A reader asks about Beauty

A reader asks about Beauty August 7, 2015

She writes:

I am a fellow Catholic and lover of Beauty and the arts! I am writing to you because I was doing some online research for a paper I am writing about the power of beauty, specifically music, to evangelize. While I was online, an article you wrote for the Register came up, and I loved it! I am using Via Pulchritudinis as a main source, but I wanted to ask if you have any ideas of good sources on this theme. I have to write 50 pages, and I’m just getting started!!! Thank you so much for your time.

I don’t know that I’m much use here, but I would recommend Dorothy L. Sayers The Mind of the Maker and Robert Farrar Capon’s beautiful and effervescent book The Supper of the Lamb. Also, Tolkien’s ideas on subcreation in his essay “On Fairy Stories” () and his great poem “Mythopoeia“.

Speaking of music, it is interesting that, for Tolkien, music is the primal language of creation. Eru (aka Iluvatar aka God) sings creation into being and language is seen as a kind of declension or falling away from the primal goodness of music. The rebellion of Morgoth is a dissonance. Good characters participate in the Song. Tom Bombadil, even in his everyday conversation, speaks in a meter. Bad characters turn the song to dissonance and ugliness. Good ones love song, even if it not the exalted music of the elves and is only simple rhymes of a Sam Gamgee.

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  • Ron Phillips

    Being shown pictures of others being loved and cared for reduces the brain’s response to threat. They’re looking at using it for PTSD, and this is something I will be working into my paintings. HTH!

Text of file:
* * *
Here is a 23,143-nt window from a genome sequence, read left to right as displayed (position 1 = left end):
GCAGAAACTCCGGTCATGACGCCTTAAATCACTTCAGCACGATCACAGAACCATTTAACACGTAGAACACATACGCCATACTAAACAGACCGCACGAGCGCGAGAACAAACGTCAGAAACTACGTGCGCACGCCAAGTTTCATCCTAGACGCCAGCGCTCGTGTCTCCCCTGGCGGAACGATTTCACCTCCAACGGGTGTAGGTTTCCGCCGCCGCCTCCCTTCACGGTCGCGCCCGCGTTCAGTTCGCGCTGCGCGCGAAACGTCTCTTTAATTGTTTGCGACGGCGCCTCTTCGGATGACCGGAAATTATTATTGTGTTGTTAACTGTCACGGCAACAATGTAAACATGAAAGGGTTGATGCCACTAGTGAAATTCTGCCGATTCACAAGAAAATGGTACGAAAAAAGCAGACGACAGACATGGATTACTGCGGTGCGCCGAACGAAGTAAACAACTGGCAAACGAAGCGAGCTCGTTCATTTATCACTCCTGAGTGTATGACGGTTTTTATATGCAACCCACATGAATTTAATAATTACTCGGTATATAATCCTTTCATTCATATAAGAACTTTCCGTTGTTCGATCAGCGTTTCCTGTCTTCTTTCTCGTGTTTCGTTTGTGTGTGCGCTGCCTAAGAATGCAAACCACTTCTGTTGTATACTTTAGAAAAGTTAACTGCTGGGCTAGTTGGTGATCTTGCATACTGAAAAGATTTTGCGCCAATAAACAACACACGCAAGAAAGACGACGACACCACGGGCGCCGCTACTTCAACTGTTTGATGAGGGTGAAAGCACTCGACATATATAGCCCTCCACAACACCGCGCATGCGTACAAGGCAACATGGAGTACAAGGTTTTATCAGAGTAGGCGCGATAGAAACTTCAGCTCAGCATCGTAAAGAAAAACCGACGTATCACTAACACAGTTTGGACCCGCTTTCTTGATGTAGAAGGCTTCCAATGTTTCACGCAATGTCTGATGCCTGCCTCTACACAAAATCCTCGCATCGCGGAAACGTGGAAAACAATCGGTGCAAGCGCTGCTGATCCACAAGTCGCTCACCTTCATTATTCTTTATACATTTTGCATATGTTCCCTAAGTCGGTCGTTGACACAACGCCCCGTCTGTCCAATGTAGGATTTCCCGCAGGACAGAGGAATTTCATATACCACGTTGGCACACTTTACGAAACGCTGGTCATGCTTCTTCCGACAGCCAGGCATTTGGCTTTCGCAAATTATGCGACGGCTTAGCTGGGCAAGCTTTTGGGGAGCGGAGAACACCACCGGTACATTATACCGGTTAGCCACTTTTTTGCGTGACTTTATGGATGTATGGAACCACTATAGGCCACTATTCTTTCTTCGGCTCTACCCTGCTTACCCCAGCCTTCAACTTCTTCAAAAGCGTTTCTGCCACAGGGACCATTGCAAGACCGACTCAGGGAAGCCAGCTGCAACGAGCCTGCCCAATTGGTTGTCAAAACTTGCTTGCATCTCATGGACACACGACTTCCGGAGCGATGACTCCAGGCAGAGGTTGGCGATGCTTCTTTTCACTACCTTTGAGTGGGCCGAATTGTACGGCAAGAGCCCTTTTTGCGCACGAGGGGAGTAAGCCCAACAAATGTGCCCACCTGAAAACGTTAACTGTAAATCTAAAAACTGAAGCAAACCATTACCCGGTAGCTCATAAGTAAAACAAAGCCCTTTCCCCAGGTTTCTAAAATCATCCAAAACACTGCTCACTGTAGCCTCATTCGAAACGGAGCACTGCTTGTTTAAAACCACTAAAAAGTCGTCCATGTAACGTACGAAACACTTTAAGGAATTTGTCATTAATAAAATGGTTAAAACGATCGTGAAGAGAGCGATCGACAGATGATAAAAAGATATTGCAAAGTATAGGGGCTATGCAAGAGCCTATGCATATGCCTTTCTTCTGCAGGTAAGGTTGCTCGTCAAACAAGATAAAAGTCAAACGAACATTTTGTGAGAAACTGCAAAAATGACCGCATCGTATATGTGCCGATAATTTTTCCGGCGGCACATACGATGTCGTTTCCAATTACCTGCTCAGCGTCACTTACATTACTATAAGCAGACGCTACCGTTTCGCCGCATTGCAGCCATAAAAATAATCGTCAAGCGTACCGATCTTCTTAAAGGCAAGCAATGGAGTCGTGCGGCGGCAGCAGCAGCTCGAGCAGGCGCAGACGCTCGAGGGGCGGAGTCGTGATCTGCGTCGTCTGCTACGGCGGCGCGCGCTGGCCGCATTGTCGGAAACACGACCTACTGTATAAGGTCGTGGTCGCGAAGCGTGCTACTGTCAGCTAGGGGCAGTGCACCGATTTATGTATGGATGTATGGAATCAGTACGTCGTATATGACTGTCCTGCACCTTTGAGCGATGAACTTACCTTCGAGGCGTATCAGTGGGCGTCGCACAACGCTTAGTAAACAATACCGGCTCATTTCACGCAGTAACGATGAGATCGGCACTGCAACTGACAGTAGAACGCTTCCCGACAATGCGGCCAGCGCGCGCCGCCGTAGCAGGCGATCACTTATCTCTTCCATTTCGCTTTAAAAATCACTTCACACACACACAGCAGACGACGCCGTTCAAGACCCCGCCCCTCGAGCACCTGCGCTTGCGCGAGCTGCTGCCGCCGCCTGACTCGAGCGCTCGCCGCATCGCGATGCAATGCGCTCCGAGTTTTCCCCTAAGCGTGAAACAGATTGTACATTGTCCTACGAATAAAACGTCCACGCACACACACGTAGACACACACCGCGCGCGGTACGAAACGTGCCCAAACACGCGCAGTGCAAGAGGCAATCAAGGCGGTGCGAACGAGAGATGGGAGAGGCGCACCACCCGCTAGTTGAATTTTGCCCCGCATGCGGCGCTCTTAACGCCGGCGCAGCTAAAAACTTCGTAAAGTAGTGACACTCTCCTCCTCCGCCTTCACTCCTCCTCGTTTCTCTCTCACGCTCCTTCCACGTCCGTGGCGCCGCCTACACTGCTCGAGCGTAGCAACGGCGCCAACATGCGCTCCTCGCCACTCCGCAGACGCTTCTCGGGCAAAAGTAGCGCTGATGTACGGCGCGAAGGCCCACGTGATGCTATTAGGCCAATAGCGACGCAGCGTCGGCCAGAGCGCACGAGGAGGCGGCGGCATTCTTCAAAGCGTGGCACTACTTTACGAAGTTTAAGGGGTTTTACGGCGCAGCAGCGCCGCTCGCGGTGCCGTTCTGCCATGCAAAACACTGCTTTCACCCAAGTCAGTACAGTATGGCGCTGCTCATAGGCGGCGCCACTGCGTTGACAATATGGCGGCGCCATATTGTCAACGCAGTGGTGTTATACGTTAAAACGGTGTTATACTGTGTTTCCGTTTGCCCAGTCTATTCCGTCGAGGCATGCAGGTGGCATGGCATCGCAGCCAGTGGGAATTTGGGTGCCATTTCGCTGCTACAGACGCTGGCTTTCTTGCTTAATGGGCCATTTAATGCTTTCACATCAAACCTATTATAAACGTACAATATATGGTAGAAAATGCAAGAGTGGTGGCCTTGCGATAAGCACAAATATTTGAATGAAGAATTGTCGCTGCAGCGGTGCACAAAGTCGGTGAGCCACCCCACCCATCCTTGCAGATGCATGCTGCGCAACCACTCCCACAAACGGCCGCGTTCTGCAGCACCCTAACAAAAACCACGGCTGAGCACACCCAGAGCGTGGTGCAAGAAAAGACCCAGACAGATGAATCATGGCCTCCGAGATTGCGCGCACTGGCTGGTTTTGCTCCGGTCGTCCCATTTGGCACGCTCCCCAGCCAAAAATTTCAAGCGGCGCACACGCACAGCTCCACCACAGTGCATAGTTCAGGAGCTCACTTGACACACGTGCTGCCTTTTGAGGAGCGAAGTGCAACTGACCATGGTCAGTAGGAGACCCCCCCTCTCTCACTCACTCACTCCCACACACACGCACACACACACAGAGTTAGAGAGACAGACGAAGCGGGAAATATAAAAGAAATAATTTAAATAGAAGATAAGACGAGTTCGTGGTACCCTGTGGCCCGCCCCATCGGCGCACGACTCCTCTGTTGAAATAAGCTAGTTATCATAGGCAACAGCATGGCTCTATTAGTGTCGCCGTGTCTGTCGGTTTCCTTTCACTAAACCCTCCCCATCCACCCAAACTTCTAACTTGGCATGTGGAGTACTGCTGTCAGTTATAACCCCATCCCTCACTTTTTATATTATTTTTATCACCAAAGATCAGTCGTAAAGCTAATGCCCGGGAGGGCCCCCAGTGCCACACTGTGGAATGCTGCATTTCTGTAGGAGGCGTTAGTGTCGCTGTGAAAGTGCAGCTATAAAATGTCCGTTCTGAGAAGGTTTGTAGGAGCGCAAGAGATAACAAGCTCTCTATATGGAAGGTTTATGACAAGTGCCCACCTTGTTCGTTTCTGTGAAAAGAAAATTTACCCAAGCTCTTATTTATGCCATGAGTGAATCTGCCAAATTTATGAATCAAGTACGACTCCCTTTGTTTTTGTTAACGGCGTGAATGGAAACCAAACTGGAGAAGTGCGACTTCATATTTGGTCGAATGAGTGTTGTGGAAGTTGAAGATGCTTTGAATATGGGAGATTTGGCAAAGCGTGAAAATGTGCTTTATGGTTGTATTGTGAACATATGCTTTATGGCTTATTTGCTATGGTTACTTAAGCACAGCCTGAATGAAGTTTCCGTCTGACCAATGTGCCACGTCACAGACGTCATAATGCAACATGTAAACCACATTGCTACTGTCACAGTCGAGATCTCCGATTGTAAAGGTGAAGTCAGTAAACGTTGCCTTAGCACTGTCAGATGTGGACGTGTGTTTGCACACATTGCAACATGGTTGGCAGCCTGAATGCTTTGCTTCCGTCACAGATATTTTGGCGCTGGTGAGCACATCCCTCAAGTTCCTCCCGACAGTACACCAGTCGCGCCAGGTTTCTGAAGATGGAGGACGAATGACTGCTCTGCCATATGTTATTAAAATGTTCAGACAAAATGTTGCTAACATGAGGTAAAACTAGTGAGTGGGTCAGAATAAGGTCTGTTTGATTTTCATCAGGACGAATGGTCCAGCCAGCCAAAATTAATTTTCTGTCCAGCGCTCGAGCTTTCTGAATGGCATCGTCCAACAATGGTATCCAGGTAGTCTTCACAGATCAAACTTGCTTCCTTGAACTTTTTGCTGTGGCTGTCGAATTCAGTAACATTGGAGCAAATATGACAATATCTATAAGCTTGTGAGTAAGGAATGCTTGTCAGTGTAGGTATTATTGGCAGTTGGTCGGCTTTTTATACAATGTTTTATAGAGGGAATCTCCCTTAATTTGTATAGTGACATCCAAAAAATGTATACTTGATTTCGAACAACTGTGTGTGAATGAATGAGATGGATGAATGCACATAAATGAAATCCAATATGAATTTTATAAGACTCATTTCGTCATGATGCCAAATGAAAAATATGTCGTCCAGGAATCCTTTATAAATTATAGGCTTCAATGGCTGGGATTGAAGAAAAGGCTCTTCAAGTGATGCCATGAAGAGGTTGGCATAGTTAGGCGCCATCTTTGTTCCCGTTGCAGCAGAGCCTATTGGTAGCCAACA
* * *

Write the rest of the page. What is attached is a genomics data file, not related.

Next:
• Dan13

    St. Augustine’s Confessions might be helpful. As would Ignatius of Loyola for “finding God in all thing.”

    50 pages seems to be a lot for this argument, but I do agree with Pope Benedict’s old statement that the church’s best arguments are the lives of the saints and the beauty she has created.

  • Tweck

    Interesting that you should post this today, as I was just reading this morning in the catechism about truth, beauty and sacred art. (which applies to music as well!) And I very much appreciate Tolkein’s outlook too!

    Here’s the passage that really struck me:

    2501 Created “in the image of God,”294 man also expresses the truth of his relationship with God the Creator by the beauty of his artistic works. Indeed, art is a distinctively human form of expression; beyond the search for the necessities of life which is common to all living creatures, art is a freely given superabundance of the human being’s inner riches. Arising from talent given by the Creator and from man’s own effort, art is a form of practical wisdom, uniting knowledge and skill,295 to give form to the truth of reality in a language accessible to sight or hearing. To the extent that it is inspired by truth and love of beings, art bears a certain likeness to God’s activity in what he has created. Like any other human activity, art is not an absolute end in itself, but is ordered to and ennobled by the ultimate end of man.296

  • CharOster

    Pope Benedict’s A New Song for the Lord